I’ve worked with hundreds of therapists and coaches who are seeking to build private pay practices, and do you know what I hear again and again?

It’s either: 

“I work and work and work and work and WORK. I write blogs, I post on Facebook, and I tweak my website…it’s nonstop, I’m never done…And NOTHING is happening. How do I know what to do, what to stop doing, and what’s really going to return on investment?”

50% of the people I talk to


“I DO NOT KNOW WHERE TO START. The internet is an avalanche of conflicting information encouraging me to do things that feel inauthentic or pushy. So I do nothing. I know I need to promote my practice, but I feel overwhelmed and paralyzed.

The other 50% of the people I talk to

Let’s cut you some slack: therapists weren’t trained in marketing…or sales…or social media…or graphic design…in fact, the skills of therapy can feel wildly out of sync with these business-building strategies (they aren’t, by the way, as you’ll see).

In this post, I want to offer a very simple model that will help you articulate exactly what to do (and why) to get a client. This model will become the Great Filter through which all practice building efforts will go.

If something you are doing fits: Do it! 

If you discover your idea doesn’t fit cleanly inside the model, you have to let it go.

Why? Because in the beginning, building a private pay practice requires one thing only: clients.

If it’s not helping you get them, it’s not helping at all.

So, what does it take to sign a new client?

Your potential client has to know you exist (you have to pierce the veil of ignorance!), they have to believe in you (you need to build a relationship with them), and you have to make them an offer.

Piercing the veil of ignorance: how to get people to know that you exist

The first step is the hardest: how are we going to let people know that we exist? The vast majority of people DO NOT know that you exist.

This is problem number 1.

Imagine that there are millions of people JUST OVER THERE who badly need your help. They’re calling out “Help me, help me!” and you’re over here saying “I can help you, I can help you!”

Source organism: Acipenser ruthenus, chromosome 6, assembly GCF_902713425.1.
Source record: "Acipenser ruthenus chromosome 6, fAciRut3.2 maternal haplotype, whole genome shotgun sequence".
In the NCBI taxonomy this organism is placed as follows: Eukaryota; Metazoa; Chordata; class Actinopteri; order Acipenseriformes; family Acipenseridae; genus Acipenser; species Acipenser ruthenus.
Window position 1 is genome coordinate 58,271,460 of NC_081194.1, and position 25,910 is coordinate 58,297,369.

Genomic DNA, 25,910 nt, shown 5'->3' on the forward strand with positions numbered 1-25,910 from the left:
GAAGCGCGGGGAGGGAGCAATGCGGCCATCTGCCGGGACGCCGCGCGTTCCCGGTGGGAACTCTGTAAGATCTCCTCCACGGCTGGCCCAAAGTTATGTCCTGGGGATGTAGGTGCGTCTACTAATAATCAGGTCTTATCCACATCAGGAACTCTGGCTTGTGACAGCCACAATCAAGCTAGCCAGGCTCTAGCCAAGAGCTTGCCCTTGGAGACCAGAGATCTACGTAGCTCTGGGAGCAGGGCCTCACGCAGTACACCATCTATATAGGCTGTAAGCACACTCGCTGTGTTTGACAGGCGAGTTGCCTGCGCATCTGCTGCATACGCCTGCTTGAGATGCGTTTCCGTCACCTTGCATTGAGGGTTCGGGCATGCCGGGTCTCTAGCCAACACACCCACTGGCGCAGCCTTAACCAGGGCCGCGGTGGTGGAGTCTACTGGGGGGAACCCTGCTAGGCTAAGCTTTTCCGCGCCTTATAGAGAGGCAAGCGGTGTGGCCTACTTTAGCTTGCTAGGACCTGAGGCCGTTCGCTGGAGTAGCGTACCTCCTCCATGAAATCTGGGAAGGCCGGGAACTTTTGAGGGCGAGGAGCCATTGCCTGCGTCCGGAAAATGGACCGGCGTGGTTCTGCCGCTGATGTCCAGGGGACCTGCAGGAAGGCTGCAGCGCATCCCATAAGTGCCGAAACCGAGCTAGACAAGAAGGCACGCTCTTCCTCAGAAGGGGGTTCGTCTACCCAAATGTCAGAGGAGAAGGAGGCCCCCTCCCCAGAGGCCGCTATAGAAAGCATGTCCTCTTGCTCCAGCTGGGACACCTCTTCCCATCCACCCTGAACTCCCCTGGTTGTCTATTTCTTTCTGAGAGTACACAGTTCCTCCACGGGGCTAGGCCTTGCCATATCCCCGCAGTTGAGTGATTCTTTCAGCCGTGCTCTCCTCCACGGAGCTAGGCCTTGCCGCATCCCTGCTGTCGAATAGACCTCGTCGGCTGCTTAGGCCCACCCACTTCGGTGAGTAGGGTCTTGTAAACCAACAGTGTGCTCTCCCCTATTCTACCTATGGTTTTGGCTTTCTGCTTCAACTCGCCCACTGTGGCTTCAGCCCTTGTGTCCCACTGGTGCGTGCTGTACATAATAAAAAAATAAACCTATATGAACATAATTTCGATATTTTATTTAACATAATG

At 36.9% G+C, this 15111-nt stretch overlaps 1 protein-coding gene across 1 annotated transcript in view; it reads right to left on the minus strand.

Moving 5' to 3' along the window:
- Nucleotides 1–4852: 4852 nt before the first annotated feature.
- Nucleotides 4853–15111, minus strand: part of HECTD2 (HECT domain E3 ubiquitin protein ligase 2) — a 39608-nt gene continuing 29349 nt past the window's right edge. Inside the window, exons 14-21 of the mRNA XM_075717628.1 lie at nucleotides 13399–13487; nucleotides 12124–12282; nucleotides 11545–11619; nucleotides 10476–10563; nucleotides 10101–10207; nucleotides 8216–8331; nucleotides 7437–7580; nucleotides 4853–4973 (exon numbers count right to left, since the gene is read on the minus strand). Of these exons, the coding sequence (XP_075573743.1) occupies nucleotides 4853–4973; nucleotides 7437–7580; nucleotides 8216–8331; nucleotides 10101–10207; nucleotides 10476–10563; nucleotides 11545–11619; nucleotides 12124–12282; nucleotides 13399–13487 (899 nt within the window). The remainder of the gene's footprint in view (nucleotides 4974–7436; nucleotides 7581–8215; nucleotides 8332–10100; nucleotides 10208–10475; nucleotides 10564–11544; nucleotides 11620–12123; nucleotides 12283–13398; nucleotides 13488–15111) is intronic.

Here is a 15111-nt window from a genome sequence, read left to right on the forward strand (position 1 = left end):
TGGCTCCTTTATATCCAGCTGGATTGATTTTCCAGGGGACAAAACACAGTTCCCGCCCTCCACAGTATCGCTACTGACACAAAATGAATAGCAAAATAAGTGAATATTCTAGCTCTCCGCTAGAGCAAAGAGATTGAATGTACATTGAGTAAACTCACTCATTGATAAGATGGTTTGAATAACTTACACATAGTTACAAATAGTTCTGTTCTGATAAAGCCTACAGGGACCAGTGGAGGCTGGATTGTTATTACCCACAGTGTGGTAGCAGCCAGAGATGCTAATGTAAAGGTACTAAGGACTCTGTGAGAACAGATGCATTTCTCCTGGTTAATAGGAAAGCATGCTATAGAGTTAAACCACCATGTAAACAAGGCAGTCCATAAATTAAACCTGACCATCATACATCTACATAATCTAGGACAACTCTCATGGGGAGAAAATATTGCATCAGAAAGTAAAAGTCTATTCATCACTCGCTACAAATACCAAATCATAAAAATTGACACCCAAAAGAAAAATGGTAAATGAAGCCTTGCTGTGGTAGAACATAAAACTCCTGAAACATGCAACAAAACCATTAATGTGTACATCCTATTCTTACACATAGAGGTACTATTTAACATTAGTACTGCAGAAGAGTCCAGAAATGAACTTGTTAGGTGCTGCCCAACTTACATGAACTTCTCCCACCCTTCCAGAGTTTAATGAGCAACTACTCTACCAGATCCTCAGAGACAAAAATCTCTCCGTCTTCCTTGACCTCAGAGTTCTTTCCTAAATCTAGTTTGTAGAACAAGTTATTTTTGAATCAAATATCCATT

Problem is, they can’t hear you, because they are trapped behind the veil of ignorance. 

It’s your job to pierce that veil. 

With this we are talking about capturing just a tiny iota of attention. You can do this in any number of ways – through social media, referral networks, cold outreach…honestly, the list is long.

Our goal is to find you one to two attention-getting strategies that feel authentic and fun and then use them strategically.

It will make a huge difference! You can’t help people who don’t know you exist!

The thing to remember, though, is that attention getting is the just first step.

Many of the therapists I talk with are frustrated – they are spending a lot of their time on social media but feel as though nothing is happening.

These are the people who say “I’ve been posting religiously on social media for 6 months and I haven’t gotten a single client from it.”

They seem genuinely shocked when I say “Why would you?”

Attention is NOT enough to get a client. It’s simply the first step.

Building Relationships: Lean on Your Existing Super Power!

The second step in our three-part model is to build a relationship with the people who stop and pay attention. This relationship-building step can take anywhere from 1 minute to many years.

Some people will meet you and be ready to work with you immediately. These are the kind who can go deep, fast. I’m one of those people – I know who I like, and once I like you, IT’S ON.

But that’s not everybody. Other people will meet you, watch you for a few years, and THEN feel ready to make the leap.

That’s okay! Both (and everything in between) are fine.

There are lots of strategies that will move people into deeper connection. Some examples are:

  • Having a website that speaks to their challenges in language that they understand
  • Giving them a quick win through an exercise you’ve created that has been put on your website and shared on social media (aka, a lead magnet)